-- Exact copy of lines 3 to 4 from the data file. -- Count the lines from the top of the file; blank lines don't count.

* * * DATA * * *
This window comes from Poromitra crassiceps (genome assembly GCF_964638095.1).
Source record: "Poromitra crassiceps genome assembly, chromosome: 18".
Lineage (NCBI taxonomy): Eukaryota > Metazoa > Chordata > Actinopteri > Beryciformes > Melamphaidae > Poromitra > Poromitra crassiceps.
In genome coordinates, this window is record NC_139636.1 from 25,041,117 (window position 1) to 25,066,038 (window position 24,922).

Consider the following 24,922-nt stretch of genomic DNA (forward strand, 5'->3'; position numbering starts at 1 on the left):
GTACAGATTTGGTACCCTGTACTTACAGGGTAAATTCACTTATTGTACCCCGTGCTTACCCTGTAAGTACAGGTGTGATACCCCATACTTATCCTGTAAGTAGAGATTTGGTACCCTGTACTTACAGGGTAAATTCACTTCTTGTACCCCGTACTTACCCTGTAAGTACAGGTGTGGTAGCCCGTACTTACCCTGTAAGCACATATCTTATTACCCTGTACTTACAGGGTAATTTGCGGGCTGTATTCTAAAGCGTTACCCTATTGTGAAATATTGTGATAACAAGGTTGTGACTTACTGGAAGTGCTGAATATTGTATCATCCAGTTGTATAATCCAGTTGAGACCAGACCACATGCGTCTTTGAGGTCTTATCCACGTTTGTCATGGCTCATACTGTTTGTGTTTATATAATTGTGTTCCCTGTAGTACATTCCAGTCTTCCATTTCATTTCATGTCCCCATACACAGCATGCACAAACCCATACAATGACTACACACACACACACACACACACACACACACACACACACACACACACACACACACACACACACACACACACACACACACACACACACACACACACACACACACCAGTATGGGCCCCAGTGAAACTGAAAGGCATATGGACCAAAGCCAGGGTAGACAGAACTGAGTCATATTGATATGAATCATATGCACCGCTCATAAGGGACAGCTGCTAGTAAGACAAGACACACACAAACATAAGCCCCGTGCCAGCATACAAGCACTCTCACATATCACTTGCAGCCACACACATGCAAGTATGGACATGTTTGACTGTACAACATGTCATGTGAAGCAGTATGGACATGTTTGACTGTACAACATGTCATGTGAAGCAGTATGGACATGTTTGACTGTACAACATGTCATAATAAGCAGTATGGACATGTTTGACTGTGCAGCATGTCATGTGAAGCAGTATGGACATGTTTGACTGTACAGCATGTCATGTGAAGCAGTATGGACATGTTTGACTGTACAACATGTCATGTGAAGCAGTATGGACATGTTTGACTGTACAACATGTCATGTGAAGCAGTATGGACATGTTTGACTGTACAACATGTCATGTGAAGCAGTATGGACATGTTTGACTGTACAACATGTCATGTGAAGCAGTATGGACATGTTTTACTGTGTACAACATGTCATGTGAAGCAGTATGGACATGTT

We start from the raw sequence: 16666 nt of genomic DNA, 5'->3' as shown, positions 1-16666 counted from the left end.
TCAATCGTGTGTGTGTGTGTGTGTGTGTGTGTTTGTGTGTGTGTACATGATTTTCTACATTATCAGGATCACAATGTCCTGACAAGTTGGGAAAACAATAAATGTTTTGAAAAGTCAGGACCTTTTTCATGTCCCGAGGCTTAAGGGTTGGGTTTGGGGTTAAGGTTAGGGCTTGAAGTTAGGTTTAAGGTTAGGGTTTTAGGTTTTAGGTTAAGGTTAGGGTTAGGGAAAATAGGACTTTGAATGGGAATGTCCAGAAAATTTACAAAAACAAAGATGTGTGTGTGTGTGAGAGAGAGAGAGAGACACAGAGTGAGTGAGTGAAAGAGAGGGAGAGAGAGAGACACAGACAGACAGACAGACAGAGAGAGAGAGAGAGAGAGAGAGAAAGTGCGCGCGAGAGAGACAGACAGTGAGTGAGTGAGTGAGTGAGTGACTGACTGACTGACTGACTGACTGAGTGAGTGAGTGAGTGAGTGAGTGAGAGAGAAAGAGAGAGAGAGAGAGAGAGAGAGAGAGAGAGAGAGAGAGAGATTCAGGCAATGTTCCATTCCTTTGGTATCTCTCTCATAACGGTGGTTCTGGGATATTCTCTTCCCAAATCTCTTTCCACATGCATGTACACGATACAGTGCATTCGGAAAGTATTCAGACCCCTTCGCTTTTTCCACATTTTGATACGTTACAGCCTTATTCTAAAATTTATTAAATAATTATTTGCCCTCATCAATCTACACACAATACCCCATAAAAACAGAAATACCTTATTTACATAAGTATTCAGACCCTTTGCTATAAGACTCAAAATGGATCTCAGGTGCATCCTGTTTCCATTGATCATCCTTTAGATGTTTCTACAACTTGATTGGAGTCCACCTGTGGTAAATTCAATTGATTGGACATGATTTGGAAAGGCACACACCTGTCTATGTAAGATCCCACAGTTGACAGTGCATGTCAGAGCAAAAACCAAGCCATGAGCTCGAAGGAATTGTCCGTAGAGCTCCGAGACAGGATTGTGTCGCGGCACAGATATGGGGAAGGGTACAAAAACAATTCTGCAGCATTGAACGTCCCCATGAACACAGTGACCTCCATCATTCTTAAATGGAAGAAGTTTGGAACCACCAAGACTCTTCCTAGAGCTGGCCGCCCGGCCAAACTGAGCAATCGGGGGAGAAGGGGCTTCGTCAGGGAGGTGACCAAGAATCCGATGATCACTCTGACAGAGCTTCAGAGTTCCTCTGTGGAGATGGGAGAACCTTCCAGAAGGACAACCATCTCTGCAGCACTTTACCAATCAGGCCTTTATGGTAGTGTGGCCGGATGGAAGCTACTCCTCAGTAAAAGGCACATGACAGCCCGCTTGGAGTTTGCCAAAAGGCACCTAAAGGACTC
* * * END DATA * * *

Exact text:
Lineage (NCBI taxonomy): Eukaryota > Metazoa > Chordata > Actinopteri > Beryciformes > Melamphaidae > Poromitra > Poromitra crassiceps.
In genome coordinates, this window is record NC_139636.1 from 25,041,117 (window position 1) to 25,066,038 (window position 24,922).